Growing up we had a quilt in my house. This quilt was used, loved, and washed. It would travel with me and my sisters on vacations and to summer camp. It certainly got a lot of use. Over the years it started to wear and tear. I never thought anything of it until I started quilting and appreciating them. When I went home last May I saw how torn it was. My mom was talking about throwing it out. That is when I decided to steal it from her and fix it.
So many of the quilt squares were torn or completely gone. The binding was shredded in many places and the backing was stained and torn. The top had to be saved, but the backing and binding could not be saved – by me. I took the whole quilt apart, fixed the top, and put it back together.
I started by taking the quilt apart. This part was not too difficult. It was originally tied. Some of the ties were already gone – the ones that were not, I removed with a seam ripper. This was a fuzzy mess.
When it came to repairing the torn blocks this was almost impossible. I had to replace over 30 blocks. Some could be patched or repaired but most needed replaced. I found it hard to find the rightfabric. It was originally made with a lot of clothing scraps and some other fabrics. I didn’t want to put too many modern fabrics in with it. I bought a lot of used or older fabric along with a charm pack.
To replace a block I used a seam ripper to remove the old block fabric. This was one of the most enjoyable parts of the process. While doing this you got to see how the blocks looked today vs. how they looked when the quilt was first made. Some fabrics looked completely different. The colors in the seams were so much more vibrant than how the quilt looked today.
For putting the new fabric in I had two options. Hand piece the blocks in or top stitch them in. I chose to top stitch. For each block replaced, I cut the fabric over sized. I then got it wet with spray starch. While wet I folded it to the finished size of the hole then ironed at that shape. A large piece of fusible interfacing (2-3 blocks bigger than the replacement block) was put on the backside of the quilt and ironed in place with the new block covering the missing hole. Finally, I used a zig zag stitch to secure the new block in place. While securing the new block I would also secure some of the surrounding seams. This helped give everything a little more support.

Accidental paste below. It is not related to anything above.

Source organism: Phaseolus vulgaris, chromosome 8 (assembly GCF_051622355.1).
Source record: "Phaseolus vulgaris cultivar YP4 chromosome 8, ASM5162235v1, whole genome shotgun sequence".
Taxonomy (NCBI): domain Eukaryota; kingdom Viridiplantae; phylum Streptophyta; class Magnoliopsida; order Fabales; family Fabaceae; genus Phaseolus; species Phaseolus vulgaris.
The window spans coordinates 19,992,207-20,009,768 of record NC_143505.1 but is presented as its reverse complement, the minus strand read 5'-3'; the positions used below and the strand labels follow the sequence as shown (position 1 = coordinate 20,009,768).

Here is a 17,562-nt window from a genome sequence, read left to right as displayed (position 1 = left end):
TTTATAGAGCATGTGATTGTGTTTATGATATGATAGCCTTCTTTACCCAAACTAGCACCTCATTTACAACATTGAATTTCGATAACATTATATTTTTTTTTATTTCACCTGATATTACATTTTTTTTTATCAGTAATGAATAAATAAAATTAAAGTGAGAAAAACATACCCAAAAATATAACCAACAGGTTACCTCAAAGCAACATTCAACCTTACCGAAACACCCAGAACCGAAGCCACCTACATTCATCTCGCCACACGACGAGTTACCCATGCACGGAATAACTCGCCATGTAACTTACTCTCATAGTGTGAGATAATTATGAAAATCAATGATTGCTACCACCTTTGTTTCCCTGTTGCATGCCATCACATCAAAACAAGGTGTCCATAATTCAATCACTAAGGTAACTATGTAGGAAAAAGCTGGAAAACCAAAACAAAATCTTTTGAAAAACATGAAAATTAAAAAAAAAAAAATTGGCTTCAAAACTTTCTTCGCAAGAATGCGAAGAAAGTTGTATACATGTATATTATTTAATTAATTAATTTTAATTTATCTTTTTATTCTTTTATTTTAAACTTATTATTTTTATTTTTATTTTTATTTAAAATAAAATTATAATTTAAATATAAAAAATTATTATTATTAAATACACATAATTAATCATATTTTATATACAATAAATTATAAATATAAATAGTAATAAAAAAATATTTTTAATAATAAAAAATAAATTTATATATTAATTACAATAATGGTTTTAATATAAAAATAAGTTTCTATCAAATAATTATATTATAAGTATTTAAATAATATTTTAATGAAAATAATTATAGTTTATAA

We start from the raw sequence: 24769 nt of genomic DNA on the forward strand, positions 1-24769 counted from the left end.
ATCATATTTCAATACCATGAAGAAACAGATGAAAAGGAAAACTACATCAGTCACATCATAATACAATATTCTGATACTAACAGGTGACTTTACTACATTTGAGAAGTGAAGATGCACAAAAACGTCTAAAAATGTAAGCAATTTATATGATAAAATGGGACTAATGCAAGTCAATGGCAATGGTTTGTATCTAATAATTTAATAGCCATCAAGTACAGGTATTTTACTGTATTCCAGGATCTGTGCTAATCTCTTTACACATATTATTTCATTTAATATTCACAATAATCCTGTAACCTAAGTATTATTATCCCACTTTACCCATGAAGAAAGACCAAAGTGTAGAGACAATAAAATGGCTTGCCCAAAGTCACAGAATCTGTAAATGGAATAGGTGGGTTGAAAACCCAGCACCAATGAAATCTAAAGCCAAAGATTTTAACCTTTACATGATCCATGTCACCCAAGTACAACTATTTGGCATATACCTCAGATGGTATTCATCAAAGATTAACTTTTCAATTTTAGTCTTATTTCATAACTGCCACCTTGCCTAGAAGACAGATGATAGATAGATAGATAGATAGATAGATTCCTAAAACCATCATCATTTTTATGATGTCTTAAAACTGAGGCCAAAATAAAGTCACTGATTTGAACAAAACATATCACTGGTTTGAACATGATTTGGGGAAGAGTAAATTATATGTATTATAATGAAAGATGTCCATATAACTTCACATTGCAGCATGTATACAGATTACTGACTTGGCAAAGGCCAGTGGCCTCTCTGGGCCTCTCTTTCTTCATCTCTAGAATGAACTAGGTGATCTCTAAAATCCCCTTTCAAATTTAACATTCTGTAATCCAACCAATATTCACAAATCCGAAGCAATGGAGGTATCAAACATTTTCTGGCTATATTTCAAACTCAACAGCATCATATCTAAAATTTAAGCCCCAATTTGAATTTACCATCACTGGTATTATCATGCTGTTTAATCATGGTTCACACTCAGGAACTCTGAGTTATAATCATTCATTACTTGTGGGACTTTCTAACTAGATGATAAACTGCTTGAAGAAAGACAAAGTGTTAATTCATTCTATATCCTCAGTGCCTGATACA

This process was repeated and repeated until all the major holes were filled. I also stitched together some random holes and patched others from the back. I was getting concerned when it was just the top because my new fabrics were so obvious (probably because the excessive amount of starch). Once I basted the quilt though it stopped being so obvious. Thank goodness.
I decided to tie the quilt as it was done before. I was not sure if I really wanted to do this, but it was the best way to finish it again. I think it would have had too many folds if I quilted it any other way. For the middle I used quilters dream select batting. I wanted it to have a lot of drape like it did when I was growing up. For the back I used a flannel sheet that my mom picked out. It had a flannel back before and it just seemed right.
Tying the quilt took a long time. I even took it with me to the solar eclipse and worked on it in our tent. My husband was so happy when I finally finished it in December and it did not have to sit in the middle of our living room anymore. I took it home in time for Christmas and gave it back to my parents.
I am proud of this quilt because it was one that I really had a special connection to. I certainly did not restore the quilt as a someone who does it professionally would, but I did make it so that my family can use it again.
Can you find the new blocks? The first picture just shows the quilt. The second picture shows you which blocks were the ones I added in. I think I have too much fun with this.
Thanks for reading and go quilt to it!